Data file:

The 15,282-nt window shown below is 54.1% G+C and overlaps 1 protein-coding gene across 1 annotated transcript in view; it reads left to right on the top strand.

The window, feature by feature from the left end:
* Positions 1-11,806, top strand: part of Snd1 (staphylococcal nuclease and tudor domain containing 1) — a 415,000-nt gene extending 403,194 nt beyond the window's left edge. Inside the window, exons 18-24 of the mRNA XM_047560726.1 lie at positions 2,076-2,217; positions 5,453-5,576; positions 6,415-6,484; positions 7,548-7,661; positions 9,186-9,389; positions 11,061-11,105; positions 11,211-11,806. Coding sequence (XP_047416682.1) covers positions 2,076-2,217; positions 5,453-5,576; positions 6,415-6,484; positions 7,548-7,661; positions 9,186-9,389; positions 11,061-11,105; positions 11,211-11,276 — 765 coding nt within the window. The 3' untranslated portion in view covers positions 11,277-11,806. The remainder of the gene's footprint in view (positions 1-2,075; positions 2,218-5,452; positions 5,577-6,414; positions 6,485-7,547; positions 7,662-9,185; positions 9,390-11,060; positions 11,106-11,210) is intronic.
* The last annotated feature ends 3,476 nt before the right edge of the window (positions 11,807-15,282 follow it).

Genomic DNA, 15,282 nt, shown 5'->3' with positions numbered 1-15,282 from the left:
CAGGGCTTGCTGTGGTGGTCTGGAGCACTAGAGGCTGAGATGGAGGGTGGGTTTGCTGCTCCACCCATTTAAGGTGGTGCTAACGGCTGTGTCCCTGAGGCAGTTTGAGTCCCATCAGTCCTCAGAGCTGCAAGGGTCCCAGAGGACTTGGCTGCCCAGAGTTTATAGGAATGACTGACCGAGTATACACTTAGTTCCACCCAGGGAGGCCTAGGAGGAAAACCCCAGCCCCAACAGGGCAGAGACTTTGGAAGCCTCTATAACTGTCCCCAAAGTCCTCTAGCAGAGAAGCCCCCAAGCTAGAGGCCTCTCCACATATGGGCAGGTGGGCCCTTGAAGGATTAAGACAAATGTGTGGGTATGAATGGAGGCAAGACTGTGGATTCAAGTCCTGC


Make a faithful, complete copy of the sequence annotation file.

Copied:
The 15,282-nt window shown below is 54.1% G+C and overlaps 1 protein-coding gene across 1 annotated transcript in view; it reads left to right on the top strand.

The window, feature by feature from the left end:
* Positions 1-11,806, top strand: part of Snd1 (staphylococcal nuclease and tudor domain containing 1) — a 415,000-nt gene extending 403,194 nt beyond the window's left edge. Inside the window, exons 18-24 of the mRNA XM_047560726.1 lie at positions 2,076-2,217; positions 5,453-5,576; positions 6,415-6,484; positions 7,548-7,661; positions 9,186-9,389; positions 11,061-11,105; positions 11,211-11,806. Coding sequence (XP_047416682.1) covers positions 2,076-2,217; positions 5,453-5,576; positions 6,415-6,484; positions 7,548-7,661; positions 9,186-9,389; positions 11,061-11,105; positions 11,211-11,276 — 765 coding nt within the window. The 3' untranslated portion in view covers positions 11,277-11,806. The remainder of the gene's footprint in view (positions 1-2,075; positions 2,218-5,452; positions 5,577-6,414; positions 6,485-7,547; positions 7,662-9,185; positions 9,390-11,060; positions 11,106-11,210) is intronic.
* The last annotated feature ends 3,476 nt before the right edge of the window (positions 11,807-15,282 follow it).

Genomic DNA, 15,282 nt, shown 5'->3' with positions numbered 1-15,282 from the left:
CAGGGCTTGCTGTGGTGGTCTGGAGCACTAGAGGCTGAGATGGAGGGTGGGTTTGCTGCTCCACCCATTTAAGGTGGTGCTAACGGCTGTGTCCCTGAGGCAGTTTGAGTCCCATCAGTCCTCAGAGCTGCAAGGGTCCCAGAGGACTTGGCTGCCCAGAGTTTATAGGAATGACTGACCGAGTATACACTTAGTTCCACCCAGGGAGGCCTAGGAGGAAAACCCCAGCCCCAACAGGGCAGAGACTTTGGAAGCCTCTATAACTGTCCCCAAAGTCCTCTAGCAGAGAAGCCCCCAAGCTAGAGGCCTCTCCACATATGGGCAGGTGGGCCCTTGAAGGATTAAGACAAATGTGTGGGTATGAATGGAGGCAAGACTGTGGATTCAAGTCCTGC